Twisted Wheel DJ fights to save 'iconic' Manchester club
- 7 February 2012
- From the section Manchester
A DJ is fighting to save the former home of an "iconic" Manchester club from being destroyed.
The building which housed soul club The Twisted Wheel in the 1960s has been acquired by developers Olympian Homes.
It is considering a number of options for the site, including the building of a 330-room hotel, which could mean losing the basement club.
Twisted Wheel DJ Pete Roberts said the loss would be akin to the demolition of the original Cavern club in Liverpool.
The Twisted Wheel was one of Manchester's most important clubs in the 1960s, hosting live shows by black American soul artists such as Ike and Tina Turner, Ben E King and Edwin Starr before it closed in 1971.
After it was taken over and became Legends nightclub, Mr Roberts resurrected the soul night as a bi-monthly event at the venue.
He said he was unhappy the proposals included the possible destruction of the club.
"If they knock it down, then we've lost it," he said.
"Liverpool only has a Mickey Mouse Cavern now and the council probably regret ever dropping it.
"We've still got the Manchester Twisted Wheel - once it's gone, it's gone, and there'd be a lot of people crying, none more than me."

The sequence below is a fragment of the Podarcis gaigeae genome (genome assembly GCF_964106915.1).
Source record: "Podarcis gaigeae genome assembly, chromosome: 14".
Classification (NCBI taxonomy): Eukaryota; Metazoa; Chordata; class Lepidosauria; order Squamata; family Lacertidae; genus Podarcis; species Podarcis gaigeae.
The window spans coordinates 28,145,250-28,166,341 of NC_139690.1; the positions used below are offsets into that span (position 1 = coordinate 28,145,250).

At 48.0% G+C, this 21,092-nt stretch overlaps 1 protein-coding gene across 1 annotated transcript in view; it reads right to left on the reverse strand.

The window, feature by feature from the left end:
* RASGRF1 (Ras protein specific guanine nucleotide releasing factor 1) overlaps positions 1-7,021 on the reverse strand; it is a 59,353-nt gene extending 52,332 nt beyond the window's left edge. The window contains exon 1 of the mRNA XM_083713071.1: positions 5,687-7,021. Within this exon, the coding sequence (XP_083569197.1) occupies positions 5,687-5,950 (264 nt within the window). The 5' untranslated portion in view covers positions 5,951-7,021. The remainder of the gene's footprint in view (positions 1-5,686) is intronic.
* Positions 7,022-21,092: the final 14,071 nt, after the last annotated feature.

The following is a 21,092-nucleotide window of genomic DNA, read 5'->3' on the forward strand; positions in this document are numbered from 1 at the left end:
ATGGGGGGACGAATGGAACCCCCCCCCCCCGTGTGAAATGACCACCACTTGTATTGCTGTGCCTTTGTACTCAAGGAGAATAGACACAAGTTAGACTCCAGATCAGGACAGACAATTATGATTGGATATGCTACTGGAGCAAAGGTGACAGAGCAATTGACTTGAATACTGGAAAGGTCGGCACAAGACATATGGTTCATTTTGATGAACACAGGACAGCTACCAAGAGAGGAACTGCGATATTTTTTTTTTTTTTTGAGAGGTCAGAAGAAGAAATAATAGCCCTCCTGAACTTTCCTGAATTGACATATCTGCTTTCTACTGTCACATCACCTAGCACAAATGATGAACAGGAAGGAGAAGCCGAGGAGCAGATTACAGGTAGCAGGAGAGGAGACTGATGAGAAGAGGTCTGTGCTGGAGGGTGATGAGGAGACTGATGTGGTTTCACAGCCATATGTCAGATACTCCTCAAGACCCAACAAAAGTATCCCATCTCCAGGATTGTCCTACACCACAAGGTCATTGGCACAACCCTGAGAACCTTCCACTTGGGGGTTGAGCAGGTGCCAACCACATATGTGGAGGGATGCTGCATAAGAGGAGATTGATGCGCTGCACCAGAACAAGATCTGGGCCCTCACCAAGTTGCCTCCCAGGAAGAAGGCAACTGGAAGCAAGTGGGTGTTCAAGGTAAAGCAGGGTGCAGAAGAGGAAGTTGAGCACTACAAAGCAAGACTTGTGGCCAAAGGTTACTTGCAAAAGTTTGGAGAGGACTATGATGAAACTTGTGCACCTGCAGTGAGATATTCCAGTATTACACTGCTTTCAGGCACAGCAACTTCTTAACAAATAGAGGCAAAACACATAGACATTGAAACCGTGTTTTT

An Olympian spokesman said the company was "currently considering the various options for the existing basement which houses Legends".
"Among these are to retain it in its current use but with a different night club operator, an alternative music related venue, or a leisure facility associated with the new proposed hotel," he said.
"This property is a key gateway site to the city and all the stakeholder groups will be properly consulted, and their views fully considered before any decisions are taken and any redevelopment can take place."
Mr Roberts said the club's importance could not be underestimated and its loss would be upsetting for fans.
"It'll mean a great deal to a lot of people who are still into soul music, because the Twisted Wheel is the most iconic soul club that there ever was," he said.
"Coach trips came from the length and breadth of the country to the Wheel - we were importing black American artists when there was segregation in America and treated them like gods."
He said the club was also important in the formation of the famous Northern Soul music scene, which was based around Wigan's Casino club.
The Wigan Casino opened two years after the closure of the original Twisted Wheel.